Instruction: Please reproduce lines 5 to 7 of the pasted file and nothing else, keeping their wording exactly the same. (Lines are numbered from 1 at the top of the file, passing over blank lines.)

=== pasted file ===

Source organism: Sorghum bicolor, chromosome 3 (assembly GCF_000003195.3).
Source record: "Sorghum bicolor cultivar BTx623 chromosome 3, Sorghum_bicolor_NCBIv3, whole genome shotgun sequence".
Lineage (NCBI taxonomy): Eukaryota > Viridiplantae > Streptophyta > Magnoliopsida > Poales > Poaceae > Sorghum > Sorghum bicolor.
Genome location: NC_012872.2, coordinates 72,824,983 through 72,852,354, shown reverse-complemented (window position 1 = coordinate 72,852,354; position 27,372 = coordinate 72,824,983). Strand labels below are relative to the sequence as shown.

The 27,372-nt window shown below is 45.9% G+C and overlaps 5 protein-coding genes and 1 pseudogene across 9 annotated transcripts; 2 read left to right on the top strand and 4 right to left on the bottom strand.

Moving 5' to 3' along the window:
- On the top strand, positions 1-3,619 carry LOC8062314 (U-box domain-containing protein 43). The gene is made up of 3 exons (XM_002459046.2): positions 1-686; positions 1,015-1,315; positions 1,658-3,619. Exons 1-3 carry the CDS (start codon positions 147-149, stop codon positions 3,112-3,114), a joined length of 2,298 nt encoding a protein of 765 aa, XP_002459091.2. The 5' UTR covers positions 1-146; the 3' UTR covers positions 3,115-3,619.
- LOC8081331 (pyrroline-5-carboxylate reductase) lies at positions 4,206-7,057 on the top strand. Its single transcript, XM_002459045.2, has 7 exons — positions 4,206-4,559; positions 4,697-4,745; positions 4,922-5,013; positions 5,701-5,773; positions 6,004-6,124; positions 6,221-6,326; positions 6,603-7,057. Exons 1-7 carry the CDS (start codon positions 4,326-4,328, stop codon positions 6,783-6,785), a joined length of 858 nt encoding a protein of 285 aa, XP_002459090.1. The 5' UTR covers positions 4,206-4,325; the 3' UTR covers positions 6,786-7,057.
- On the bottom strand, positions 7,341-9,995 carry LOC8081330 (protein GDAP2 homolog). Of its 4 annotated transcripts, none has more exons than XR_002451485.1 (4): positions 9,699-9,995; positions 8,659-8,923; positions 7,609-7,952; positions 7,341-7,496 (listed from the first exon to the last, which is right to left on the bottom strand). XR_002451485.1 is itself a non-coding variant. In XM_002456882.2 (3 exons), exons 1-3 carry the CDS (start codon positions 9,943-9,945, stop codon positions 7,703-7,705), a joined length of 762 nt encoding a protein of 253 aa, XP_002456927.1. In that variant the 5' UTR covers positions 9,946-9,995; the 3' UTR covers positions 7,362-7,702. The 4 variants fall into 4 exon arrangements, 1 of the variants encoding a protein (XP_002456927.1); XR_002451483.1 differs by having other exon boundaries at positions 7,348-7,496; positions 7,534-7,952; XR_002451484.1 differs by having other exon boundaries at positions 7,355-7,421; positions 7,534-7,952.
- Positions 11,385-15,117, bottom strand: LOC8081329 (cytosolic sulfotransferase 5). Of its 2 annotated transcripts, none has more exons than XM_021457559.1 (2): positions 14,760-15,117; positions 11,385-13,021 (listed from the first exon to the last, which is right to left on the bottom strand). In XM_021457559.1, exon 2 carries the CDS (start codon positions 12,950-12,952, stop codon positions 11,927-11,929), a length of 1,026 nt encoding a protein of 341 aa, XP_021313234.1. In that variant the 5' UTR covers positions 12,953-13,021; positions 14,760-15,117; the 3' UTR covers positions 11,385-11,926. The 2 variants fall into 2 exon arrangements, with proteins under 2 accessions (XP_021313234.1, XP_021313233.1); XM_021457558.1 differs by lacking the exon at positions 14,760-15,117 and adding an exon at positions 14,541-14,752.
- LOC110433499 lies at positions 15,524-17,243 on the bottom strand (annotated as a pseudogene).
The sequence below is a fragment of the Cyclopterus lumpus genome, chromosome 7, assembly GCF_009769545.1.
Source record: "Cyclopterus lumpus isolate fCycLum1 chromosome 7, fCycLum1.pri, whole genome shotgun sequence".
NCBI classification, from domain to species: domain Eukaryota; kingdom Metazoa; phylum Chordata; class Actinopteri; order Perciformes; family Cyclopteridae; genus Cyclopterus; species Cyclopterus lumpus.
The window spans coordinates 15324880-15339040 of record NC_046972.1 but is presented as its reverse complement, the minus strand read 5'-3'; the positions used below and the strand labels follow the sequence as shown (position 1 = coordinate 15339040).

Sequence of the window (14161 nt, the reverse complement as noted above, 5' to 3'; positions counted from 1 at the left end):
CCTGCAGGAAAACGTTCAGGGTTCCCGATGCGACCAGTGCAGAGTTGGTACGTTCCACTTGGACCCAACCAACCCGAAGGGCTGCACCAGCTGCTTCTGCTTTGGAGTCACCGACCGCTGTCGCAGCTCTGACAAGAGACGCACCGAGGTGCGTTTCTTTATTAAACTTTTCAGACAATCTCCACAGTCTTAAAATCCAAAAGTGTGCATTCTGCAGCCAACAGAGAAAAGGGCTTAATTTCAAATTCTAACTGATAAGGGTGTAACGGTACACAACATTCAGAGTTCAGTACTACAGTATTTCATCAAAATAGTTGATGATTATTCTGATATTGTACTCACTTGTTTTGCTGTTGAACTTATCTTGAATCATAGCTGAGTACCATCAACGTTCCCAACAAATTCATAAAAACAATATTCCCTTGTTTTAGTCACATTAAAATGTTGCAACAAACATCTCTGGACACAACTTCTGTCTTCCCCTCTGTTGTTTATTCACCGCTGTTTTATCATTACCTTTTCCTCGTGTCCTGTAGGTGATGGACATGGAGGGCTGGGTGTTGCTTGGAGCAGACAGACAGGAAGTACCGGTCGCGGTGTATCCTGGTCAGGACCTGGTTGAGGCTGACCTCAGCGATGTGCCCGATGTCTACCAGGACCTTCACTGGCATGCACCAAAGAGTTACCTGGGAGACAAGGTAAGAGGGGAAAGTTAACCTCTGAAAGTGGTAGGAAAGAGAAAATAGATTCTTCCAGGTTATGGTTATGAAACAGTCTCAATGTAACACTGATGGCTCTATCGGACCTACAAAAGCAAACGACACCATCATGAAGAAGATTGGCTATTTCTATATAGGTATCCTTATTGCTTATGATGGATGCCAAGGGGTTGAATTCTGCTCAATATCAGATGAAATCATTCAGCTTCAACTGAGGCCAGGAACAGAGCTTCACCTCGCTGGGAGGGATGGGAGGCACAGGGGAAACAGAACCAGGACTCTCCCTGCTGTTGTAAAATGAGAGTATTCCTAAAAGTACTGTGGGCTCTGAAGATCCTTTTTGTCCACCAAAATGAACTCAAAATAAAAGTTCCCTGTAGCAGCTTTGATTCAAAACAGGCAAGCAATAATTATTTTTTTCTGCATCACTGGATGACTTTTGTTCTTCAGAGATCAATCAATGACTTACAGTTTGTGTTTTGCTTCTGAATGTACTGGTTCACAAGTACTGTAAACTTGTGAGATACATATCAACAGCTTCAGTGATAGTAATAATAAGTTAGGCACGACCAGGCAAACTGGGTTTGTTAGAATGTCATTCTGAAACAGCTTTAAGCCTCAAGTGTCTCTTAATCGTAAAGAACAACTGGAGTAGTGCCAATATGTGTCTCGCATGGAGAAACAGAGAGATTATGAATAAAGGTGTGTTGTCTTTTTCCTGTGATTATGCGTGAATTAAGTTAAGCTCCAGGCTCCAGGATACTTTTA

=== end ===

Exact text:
The 27,372-nt window shown below is 45.9% G+C and overlaps 5 protein-coding genes and 1 pseudogene across 9 annotated transcripts; 2 read left to right on the top strand and 4 right to left on the bottom strand.

Moving 5' to 3' along the window:
- On the top strand, positions 1-3,619 carry LOC8062314 (U-box domain-containing protein 43). The gene is made up of 3 exons (XM_002459046.2): positions 1-686; positions 1,015-1,315; positions 1,658-3,619. Exons 1-3 carry the CDS (start codon positions 147-149, stop codon positions 3,112-3,114), a joined length of 2,298 nt encoding a protein of 765 aa, XP_002459091.2. The 5' UTR covers positions 1-146; the 3' UTR covers positions 3,115-3,619.